Black Death Does Not Happen “In the Greek Sense”
Aaron Robertson Responds to a Very Bad Tweet
“It’s a tragedy what happened to Breonna Taylor, but in the Greek sense. By all means let’s criticize American policing, but outrage here should be directed primarily at Jamarcus Glover. His actions put her in danger and crucially led her boyfriend to fire his weapon in fear.”
–Thomas Chatterton Williams in a tweet from September 24th, 2020
“Given the . . . modern Western conception of the self, grounded in an individual body and an individual consciousness, it comes as no surprise that political engagements with ancient Greek tragedy often focus on individual embodied consciousness in the persons of the characters of tragedy.”
–Page duBois, “The Death of the Character” (2014)
My grandfather and I don’t often get to see each other, so when we do, he tells me how much he loves me and jokes his way into solemn discussions. The clock is ticking, he is saying, and we don’t really know each other. Who are you? What woman is in your life? Are you happy? Is your spirit prepared for God? What do you think of Black Lives Matter?
This last question came up a few months ago, when I was back in Michigan. I smiled. My high-school-age sister, who has only recently started discovering our mother’s side of the family, had never seen one of these discussions. She sat beside our grandfather. Some time before that, she and a friend had painted a giant BLM logo on a large rock near her home in Ann Arbor.
There were no fireworks because my sister and I chose not to set them off. I missed my Papa. He’s been caring for his 95-year-old mother, who feels abandoned by her family and lashes out at her son. I had no interest in sanctimony. I wanted to learn about him.
We disagree. He will be voting for Trump. The Black conservatives in my family don’t worship at Trump’s altar but view him as the idiotic envoy of God, whose kingdom will come in unexpected guise, as a thief in the night. My grandfather was a noncombatant in Vietnam, returned to the US, started a family, and made good money as an engineer.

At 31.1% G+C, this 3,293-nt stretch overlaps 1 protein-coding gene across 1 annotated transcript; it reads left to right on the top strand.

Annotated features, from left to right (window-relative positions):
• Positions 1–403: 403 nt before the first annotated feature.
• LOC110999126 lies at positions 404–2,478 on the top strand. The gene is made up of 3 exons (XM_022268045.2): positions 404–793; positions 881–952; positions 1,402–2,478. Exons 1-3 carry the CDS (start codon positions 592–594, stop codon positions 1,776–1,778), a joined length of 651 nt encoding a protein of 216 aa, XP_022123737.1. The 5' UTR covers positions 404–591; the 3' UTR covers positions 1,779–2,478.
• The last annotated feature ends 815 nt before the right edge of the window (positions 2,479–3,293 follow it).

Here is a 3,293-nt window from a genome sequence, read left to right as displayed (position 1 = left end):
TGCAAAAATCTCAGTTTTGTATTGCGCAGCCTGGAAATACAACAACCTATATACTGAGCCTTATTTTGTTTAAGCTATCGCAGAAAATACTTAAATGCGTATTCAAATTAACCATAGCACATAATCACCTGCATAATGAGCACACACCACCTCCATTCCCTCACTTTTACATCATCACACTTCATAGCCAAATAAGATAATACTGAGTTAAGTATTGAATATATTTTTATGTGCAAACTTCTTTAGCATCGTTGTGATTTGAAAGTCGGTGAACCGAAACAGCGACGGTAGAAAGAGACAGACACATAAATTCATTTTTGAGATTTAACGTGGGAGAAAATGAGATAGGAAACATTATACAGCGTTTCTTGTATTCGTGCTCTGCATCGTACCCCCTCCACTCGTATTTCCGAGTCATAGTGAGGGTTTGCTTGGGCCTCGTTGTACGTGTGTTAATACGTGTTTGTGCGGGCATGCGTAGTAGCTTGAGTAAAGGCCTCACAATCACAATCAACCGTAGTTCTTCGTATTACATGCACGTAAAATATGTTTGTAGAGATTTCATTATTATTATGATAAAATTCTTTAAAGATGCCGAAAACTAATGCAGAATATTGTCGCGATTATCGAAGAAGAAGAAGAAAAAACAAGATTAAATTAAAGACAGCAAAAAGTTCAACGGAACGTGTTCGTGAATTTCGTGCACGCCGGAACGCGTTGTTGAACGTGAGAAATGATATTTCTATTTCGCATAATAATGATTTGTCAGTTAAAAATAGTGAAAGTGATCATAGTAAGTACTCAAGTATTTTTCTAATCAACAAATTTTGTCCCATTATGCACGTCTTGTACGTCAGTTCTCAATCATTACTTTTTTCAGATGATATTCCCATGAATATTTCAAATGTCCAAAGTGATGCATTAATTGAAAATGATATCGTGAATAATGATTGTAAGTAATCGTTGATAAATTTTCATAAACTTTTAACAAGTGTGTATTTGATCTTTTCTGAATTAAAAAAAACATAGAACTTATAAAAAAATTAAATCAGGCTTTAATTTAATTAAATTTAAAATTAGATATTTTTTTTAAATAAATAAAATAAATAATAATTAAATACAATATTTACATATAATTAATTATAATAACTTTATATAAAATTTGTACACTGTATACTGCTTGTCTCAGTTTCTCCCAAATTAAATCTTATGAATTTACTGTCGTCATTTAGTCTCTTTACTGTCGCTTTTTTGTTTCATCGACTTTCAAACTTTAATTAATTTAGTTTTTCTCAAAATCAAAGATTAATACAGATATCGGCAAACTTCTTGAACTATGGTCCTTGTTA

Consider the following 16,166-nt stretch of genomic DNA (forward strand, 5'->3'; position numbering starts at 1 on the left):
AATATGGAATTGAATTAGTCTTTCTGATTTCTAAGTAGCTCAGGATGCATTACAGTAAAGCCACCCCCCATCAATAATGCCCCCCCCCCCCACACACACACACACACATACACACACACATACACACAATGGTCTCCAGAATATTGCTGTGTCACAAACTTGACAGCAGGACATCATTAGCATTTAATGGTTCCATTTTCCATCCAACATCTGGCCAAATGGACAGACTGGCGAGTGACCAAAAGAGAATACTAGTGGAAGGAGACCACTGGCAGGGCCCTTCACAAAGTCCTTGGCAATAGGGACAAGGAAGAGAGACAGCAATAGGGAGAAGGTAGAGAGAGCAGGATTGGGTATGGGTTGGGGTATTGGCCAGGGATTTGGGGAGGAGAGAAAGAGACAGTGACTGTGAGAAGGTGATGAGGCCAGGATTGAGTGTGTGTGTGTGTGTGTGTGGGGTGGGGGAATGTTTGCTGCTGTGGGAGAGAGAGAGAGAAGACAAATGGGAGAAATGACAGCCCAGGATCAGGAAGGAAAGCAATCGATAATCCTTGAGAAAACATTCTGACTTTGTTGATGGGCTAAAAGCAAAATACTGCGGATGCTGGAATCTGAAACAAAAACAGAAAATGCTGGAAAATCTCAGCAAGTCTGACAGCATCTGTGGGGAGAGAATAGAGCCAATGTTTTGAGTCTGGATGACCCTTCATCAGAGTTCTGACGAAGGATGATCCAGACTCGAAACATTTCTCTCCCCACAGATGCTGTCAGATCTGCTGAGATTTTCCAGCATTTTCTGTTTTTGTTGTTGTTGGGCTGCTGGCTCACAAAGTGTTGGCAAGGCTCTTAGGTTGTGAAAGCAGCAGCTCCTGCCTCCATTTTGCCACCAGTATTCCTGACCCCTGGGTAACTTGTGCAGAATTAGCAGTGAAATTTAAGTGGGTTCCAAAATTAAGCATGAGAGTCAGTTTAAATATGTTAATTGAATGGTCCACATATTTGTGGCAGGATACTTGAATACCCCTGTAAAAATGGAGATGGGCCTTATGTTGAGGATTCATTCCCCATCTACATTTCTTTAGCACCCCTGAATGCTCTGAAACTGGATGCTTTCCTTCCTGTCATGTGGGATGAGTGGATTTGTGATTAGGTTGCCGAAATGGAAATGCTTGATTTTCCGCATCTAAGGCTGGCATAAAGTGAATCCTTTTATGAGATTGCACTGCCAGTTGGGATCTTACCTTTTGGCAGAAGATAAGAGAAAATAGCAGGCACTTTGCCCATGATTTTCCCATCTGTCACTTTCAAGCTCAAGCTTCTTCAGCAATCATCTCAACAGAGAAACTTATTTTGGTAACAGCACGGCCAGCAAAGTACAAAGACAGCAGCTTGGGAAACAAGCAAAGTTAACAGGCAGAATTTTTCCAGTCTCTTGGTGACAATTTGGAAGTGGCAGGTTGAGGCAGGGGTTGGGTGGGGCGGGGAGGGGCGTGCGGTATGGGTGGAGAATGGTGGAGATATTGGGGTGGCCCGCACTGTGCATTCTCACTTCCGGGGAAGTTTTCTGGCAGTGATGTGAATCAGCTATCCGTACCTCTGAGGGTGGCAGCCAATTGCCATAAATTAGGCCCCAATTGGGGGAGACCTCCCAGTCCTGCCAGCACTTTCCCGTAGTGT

He asked, in good faith, what I thought about the “disrespect” for authorities that many protestors were showing. “If you are acting right, then you won’t have to worry.” He told my sister and I a story I’d never heard. Years ago, he was driving in the suburb where he lives when a car sped past. The driver was white. A siren went off and the police pulled my grandfather over. My grandfather, who makes an unsuccessful show out of trying to make waiters laugh, charmed the cop. His hands were visible, his papers in order, his diction immaculate, his job admirable. He made it home.How many times have you ever heard of a fearful Creon withdrawing his decree?
I asked if he understood the way he’d been mistreated in that story. My grandfather conceded that, although it may not have been fair, he found contentment in his conduct. Many are the agents of the world who do not recognize Christlike behavior. The persecuted must be prepared to emulate Christ Immanuel, even in his martyrdom. My grandfather could not tell that I was refusing to cry. He had just confessed his resignation.
If you wanted to theorize in exactly what way my grandfather was prepared to die at a traffic stop, you could refer to the work of historian Kimberly Vanesveld Adams. In a commentary on the Greek playwright Sophocles and Harriett Beecher Stowe’s Uncle Tom’s Cabin (1852), Adams writes of a Christianized “Antigonal tragedy.”
Antigone fascinates many people because she is an ideologically stalwart woman who defies her politicking uncle to honor the way of the gods. Her death comes about essentially because of her commitment to self-sacrifice. Buried alive in a tomb, Antigone decides to kill herself just when the audience learns that Creon, her uncle, has had a change of heart. Did Creon kill Antigone, or did she do it to herself?
Had I been thinking of Sophocles, perhaps I would have remembered the lines: “What things I suffer, and at what men’s hands / Because I would not transgress the laws of heaven.”
I didn’t remember them, of course. Sophocles never saw the light of my grandfather’s eyes. How many times have you ever heard of a fearful Creon withdrawing his decree?
In his 1966 book Modern Tragedy, the theorist and critic Raymond Williams censured the erroneous tendency of scholars—to say nothing of laypeople—to assume that the meaning of “tragedy” had not changed in the more than 2,000 years since the Greek philosopher Aristotle wrote about it in his 4th-century treatise, Poetics.